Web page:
A 3-dimensional rendering of the ribbon knot , showing the ribbon property
In the mathematical area of knot theory, a ribbon knot is a knot that bounds a self-intersecting disk with only ribbon singularities. Intuitively, this kind of singularity can be formed by cutting a slit in the disk and passing another part of the disk through the slit. More precisely, this type of singularity is a closed arc consisting of intersection points of the disk with itself, such that the preimage of this arc consists of two arcs in the disc, one completely in the interior of the disk and the other having its two endpoints on the disk boundary.
A slice disc M is a smoothly embedded in with . Consider the function given by . By a small isotopy of M one can ensure that f restricts to a Morse function on M. One says is a ribbon knot if has no interior local maxima.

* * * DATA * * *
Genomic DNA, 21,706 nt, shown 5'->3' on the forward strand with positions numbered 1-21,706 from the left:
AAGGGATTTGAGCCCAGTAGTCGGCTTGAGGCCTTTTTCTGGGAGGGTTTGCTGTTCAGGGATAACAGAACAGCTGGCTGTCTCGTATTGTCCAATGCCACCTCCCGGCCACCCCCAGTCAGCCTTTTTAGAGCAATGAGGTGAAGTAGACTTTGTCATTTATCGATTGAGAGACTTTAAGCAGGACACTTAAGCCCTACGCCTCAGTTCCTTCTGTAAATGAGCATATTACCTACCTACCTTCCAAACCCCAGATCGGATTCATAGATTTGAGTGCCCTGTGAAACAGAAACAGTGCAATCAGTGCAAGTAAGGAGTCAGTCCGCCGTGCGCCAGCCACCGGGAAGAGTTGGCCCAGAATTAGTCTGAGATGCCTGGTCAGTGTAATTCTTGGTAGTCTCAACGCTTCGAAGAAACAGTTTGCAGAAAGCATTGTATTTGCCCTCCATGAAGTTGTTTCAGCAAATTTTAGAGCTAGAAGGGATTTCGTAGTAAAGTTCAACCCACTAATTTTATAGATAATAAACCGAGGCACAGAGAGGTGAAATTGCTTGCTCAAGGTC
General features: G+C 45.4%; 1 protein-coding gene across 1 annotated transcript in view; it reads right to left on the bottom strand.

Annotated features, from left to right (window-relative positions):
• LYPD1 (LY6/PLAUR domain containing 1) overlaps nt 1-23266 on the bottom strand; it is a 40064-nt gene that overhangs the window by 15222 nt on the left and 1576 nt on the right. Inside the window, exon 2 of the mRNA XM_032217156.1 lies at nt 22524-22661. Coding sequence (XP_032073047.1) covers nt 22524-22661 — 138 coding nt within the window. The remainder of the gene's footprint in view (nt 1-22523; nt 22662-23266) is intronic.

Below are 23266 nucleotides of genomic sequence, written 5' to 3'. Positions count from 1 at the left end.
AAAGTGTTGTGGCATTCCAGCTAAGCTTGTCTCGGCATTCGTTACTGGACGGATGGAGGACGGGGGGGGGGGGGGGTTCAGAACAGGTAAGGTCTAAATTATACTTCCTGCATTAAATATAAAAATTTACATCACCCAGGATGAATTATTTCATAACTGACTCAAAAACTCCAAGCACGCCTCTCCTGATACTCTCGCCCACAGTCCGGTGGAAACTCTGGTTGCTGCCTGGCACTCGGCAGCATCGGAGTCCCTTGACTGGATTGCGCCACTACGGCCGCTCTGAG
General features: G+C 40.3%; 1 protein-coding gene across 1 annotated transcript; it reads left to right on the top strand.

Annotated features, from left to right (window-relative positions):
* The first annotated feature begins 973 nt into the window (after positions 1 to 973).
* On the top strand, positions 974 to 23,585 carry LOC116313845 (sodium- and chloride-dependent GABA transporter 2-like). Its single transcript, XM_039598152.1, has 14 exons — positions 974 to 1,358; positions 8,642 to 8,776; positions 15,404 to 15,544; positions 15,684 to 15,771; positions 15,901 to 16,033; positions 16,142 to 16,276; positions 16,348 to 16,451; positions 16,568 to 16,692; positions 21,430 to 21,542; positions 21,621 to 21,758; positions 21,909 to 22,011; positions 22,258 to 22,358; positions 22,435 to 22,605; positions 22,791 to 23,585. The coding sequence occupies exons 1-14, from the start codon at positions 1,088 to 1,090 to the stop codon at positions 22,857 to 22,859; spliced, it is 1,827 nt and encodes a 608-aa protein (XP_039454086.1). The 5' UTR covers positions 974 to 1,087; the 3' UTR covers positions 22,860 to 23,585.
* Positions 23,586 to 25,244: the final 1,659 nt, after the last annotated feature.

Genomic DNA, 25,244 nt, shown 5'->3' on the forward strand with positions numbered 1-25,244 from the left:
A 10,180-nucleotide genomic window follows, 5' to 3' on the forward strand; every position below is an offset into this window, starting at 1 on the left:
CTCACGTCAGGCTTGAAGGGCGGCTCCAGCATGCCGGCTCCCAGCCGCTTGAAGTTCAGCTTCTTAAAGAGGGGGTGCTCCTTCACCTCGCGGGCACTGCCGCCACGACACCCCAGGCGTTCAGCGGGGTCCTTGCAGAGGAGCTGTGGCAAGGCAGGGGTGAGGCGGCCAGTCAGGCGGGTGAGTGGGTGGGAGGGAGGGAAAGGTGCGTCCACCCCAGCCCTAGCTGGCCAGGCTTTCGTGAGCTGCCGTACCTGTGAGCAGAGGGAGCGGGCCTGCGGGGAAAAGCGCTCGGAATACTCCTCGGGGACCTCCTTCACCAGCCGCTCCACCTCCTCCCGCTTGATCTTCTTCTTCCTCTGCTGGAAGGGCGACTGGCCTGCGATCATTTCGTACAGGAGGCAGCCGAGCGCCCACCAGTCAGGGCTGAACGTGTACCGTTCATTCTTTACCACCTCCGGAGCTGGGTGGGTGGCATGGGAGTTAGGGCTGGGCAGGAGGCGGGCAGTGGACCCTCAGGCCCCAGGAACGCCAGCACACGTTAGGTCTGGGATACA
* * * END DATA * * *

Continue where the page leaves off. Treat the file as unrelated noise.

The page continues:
Every ribbon knot is known to be a slice knot. A famous open problem, posed by Ralph Fox and known as the slice-ribbon conjecture, asks if the converse is true: is every (smoothly) slice knot ribbon?
Fox, R. H. (1962), "Some problems in knot theory", Topology of 3-manifolds and related topics (Proc. The Univ. of Georgia Institute, 1961), Englewood Cliffs, N.J.: Prentice-Hall, pp. 168–176, MR0140100. Reprinted by Dover Books, 2010.